Safeguarding the world’s forests – our best bet for sustainable societies
10,000 years ago, at the end of the last great ice age, 6 billion hectares of forests covered 45 per cent of the Earth’s land. Over the last 5,000 years, 1.8 billion hectares were lost, and most of this loss, 1.4 billion hectares, happened in the last 300 years. Today, forests cover about one third of land on our planet. An estimated 75 per cent of global forest loss and degradation today, can be attributed to deforestation for agricultural expansion. Per FAO figures, by 2050 global agriculture production will increase by 60 per cent, and meat production by 76 per cent. Meeting this global demand for food, without impacting forests and taking environmental risks, poses a significant challenge.
In the past two years, we have seen a groundswell of support for forests. Starting with the adoption of the 2030 Agenda for Sustainable Development in 2015 and culminating in the adoption of the UN Strategic Plan for Forests 2030 by the UN General Assembly last year, the message from the international community has been loud and clear – now is the time to invest in reversing forest loss, increasing forest area – to create a greener, cleaner, future for us all.
SDG 15 of the 2030 Agenda calls upon us to “protect, restore and promote sustainable use of terrestrial ecosystems, sustainably manage forests, combat desertification, and halt and reverse land degradation and halt biodiversity loss” by 2030. The UN Strategic Plan for Forests 2030, envisions “a world in which all types of forests and trees outside forests are sustainably managed, contribute to sustainable development and provide economic, social, environmental and cultural benefits for present and future generations.”
The Strategic Plan includes 6 Global Forest Goals and 26 associated targets, including groundbreaking targets to increase forest area globally by 3 per cent or 120 million hectares, and to eradicate extreme poverty for all forest dependent people, by 2030. The Global Goals and targets also cover combating climate change, increasing forest protected areas, mobilizing financing and inspiring innovation, promoting governance, and enhancing cooperation across sectors and stakeholders.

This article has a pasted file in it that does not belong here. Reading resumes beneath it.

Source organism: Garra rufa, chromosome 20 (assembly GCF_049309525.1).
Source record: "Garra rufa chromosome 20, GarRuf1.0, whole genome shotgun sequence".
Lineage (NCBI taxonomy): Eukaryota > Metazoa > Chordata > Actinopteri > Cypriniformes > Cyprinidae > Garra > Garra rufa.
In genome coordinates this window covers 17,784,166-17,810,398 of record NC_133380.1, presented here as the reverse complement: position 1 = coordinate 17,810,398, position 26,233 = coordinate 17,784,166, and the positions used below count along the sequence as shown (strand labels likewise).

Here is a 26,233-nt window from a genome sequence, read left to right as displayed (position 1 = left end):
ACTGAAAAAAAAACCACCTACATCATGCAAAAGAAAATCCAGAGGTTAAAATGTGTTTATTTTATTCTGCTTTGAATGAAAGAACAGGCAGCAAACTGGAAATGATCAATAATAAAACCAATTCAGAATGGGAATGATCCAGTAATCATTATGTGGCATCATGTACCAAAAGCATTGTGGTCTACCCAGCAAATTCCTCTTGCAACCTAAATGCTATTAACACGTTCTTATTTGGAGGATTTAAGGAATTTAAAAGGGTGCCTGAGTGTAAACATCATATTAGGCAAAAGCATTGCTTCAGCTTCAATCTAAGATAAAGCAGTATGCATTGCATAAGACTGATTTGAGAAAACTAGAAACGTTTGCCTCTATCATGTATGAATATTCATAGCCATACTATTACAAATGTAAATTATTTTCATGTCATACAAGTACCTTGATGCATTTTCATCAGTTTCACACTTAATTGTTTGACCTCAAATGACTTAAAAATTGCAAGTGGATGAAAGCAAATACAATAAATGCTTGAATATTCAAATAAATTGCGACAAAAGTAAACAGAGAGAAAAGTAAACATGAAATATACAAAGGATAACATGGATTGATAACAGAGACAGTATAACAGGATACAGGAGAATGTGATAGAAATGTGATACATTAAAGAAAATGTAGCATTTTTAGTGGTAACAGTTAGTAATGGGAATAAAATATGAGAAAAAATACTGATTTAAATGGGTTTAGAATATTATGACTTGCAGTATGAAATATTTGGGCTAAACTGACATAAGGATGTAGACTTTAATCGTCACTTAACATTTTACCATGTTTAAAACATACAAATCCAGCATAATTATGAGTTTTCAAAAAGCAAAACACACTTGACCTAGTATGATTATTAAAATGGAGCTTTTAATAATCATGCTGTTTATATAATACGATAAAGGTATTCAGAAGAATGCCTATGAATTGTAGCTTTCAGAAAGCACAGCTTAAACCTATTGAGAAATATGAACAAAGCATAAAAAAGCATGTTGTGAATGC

Forested watersheds and wetlands supply 75 per cent of the world’s freshwater for household, agricultural and industrial use. Forests contribute to increased rainfall and help control erosion and flooding. A recent study on climate impacts of tropical forest loss found that deforestation in South America, South Asia and Africa could cause warming and altered rainfall patterns and alter crops growing conditions in the tropics and beyond; as far as the US Midwest, Europe and China.
One third of the world’s largest cities, including Bogota, Durban, Jakarta, Madrid, New York and Rio de Janeiro draw their drinking water from forest watersheds. Trees and green spaces in cities provide many benefits for urban communities, from reducing energy use and lowering greenhouse gas emissions, to improving air quality and stormwater management. Forests and trees thus impact the daily lives of people everywhere, and for this reason the theme of the 2018 International Day of Forests on 21 March is “Forests and Sustainable Cities.”